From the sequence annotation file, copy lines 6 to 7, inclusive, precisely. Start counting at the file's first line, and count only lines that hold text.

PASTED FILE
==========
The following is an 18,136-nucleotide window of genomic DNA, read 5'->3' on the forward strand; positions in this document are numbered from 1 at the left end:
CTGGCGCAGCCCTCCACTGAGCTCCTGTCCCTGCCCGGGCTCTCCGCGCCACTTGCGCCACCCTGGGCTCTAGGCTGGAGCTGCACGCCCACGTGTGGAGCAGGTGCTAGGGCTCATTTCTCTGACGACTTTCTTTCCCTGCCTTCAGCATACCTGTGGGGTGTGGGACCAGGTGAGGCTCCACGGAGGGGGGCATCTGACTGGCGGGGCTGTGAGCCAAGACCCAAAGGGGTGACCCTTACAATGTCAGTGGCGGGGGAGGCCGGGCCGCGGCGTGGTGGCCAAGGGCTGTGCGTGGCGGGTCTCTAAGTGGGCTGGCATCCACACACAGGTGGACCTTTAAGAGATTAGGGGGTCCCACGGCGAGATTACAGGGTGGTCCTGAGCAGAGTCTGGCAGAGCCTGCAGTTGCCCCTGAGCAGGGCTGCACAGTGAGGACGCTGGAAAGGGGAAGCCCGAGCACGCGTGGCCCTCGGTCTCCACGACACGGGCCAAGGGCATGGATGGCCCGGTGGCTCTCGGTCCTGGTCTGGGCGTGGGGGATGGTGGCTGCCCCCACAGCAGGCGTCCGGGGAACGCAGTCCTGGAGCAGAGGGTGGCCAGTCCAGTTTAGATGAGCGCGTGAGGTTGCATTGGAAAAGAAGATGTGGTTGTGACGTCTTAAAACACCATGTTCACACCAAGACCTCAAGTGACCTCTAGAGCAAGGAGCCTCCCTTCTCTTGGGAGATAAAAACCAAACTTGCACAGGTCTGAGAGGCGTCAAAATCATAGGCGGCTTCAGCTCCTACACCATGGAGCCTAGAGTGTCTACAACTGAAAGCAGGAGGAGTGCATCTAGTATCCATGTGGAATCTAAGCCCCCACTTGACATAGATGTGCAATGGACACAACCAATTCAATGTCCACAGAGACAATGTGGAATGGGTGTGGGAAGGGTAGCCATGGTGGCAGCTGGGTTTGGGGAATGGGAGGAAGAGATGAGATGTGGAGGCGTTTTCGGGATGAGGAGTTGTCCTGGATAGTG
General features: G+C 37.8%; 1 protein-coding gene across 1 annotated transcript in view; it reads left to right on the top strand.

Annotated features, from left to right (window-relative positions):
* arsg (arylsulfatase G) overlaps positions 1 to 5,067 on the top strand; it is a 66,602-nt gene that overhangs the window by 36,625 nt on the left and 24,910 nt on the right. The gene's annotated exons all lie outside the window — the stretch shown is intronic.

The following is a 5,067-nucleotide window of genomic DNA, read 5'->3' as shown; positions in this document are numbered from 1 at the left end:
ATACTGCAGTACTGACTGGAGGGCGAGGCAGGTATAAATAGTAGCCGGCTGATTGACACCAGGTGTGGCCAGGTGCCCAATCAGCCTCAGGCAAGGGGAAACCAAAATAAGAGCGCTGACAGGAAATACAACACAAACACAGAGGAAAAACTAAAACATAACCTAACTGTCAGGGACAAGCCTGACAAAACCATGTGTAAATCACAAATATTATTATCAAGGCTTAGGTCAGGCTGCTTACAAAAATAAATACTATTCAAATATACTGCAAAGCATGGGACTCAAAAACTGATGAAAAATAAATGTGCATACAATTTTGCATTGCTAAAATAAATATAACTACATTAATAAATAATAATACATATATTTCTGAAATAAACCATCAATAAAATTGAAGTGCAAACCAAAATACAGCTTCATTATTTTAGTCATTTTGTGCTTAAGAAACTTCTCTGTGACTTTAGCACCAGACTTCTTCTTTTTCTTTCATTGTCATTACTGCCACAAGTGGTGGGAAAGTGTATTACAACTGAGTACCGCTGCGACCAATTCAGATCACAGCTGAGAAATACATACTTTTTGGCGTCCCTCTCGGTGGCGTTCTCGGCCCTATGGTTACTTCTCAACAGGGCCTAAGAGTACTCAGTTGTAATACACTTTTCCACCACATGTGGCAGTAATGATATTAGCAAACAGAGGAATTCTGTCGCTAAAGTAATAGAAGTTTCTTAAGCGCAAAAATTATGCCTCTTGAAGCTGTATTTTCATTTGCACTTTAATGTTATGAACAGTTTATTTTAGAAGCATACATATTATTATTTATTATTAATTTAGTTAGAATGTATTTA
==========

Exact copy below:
The following is a 5,067-nucleotide window of genomic DNA, read 5'->3' as shown; positions in this document are numbered from 1 at the left end:
ATACTGCAGTACTGACTGGAGGGCGAGGCAGGTATAAATAGTAGCCGGCTGATTGACACCAGGTGTGGCCAGGTGCCCAATCAGCCTCAGGCAAGGGGAAACCAAAATAAGAGCGCTGACAGGAAATACAACACAAACACAGAGGAAAAACTAAAACATAACCTAACTGTCAGGGACAAGCCTGACAAAACCATGTGTAAATCACAAATATTATTATCAAGGCTTAGGTCAGGCTGCTTACAAAAATAAATACTATTCAAATATACTGCAAAGCATGGGACTCAAAAACTGATGAAAAATAAATGTGCATACAATTTTGCATTGCTAAAATAAATATAACTACATTAATAAATAATAATACATATATTTCTGAAATAAACCATCAATAAAATTGAAGTGCAAACCAAAATACAGCTTCATTATTTTAGTCATTTTGTGCTTAAGAAACTTCTCTGTGACTTTAGCACCAGACTTCTTCTTTTTCTTTCATTGTCATTACTGCCACAAGTGGTGGGAAAGTGTATTACAACTGAGTACCGCTGCGACCAATTCAGATCACAGCTGAGAAATACATACTTTTTGGCGTCCCTCTCGGTGGCGTTCTCGGCCCTATGGTTACTTCTCAACAGGGCCTAAGAGTACTCAGTTGTAATACACTTTTCCACCACATGTGGCAGTAATGATATTAGCAAACAGAGGAATTCTGTCGCTAAAGTAATAGAAGTTTCTTAAGCGCAAAAATTATGCCTCTTGAAGCTGTATTTTCATTTGCACTTTAATGTTATGAACAGTTTATTTTAGAAGCATACATATTATTATTTATTATTAATTTAGTTAGAATGTATTTA